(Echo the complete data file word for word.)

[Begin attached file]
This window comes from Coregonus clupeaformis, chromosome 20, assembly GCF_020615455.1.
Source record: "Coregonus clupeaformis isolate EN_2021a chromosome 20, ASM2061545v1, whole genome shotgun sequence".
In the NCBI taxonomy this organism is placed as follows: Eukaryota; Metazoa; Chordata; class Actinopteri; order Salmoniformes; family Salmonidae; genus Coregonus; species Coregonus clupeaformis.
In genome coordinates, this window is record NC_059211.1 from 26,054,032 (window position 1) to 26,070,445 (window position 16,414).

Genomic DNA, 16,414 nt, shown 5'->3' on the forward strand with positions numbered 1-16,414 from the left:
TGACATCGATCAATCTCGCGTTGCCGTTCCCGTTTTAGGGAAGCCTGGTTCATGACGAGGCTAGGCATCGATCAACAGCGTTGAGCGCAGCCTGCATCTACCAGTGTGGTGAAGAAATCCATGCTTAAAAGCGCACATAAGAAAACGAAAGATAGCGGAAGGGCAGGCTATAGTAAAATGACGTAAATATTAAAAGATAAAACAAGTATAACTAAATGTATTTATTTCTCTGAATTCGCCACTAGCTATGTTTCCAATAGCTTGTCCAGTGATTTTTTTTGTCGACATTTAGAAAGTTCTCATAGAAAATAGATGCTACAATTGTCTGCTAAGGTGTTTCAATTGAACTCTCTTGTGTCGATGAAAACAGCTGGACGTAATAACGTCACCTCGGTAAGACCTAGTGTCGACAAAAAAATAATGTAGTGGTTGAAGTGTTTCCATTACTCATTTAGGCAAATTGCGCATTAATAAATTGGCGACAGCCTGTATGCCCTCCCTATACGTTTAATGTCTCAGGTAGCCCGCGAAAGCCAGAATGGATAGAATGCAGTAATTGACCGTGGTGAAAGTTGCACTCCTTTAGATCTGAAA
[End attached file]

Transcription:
This window comes from Coregonus clupeaformis, chromosome 20, assembly GCF_020615455.1.
Source record: "Coregonus clupeaformis isolate EN_2021a chromosome 20, ASM2061545v1, whole genome shotgun sequence".
In the NCBI taxonomy this organism is placed as follows: Eukaryota; Metazoa; Chordata; class Actinopteri; order Salmoniformes; family Salmonidae; genus Coregonus; species Coregonus clupeaformis.
In genome coordinates, this window is record NC_059211.1 from 26,054,032 (window position 1) to 26,070,445 (window position 16,414).

Genomic DNA, 16,414 nt, shown 5'->3' on the forward strand with positions numbered 1-16,414 from the left:
TGACATCGATCAATCTCGCGTTGCCGTTCCCGTTTTAGGGAAGCCTGGTTCATGACGAGGCTAGGCATCGATCAACAGCGTTGAGCGCAGCCTGCATCTACCAGTGTGGTGAAGAAATCCATGCTTAAAAGCGCACATAAGAAAACGAAAGATAGCGGAAGGGCAGGCTATAGTAAAATGACGTAAATATTAAAAGATAAAACAAGTATAACTAAATGTATTTATTTCTCTGAATTCGCCACTAGCTATGTTTCCAATAGCTTGTCCAGTGATTTTTTTTGTCGACATTTAGAAAGTTCTCATAGAAAATAGATGCTACAATTGTCTGCTAAGGTGTTTCAATTGAACTCTCTTGTGTCGATGAAAACAGCTGGACGTAATAACGTCACCTCGGTAAGACCTAGTGTCGACAAAAAAATAATGTAGTGGTTGAAGTGTTTCCATTACTCATTTAGGCAAATTGCGCATTAATAAATTGGCGACAGCCTGTATGCCCTCCCTATACGTTTAATGTCTCAGGTAGCCCGCGAAAGCCAGAATGGATAGAATGCAGTAATTGACCGTGGTGAAAGTTGCACTCCTTTAGATCTGAAA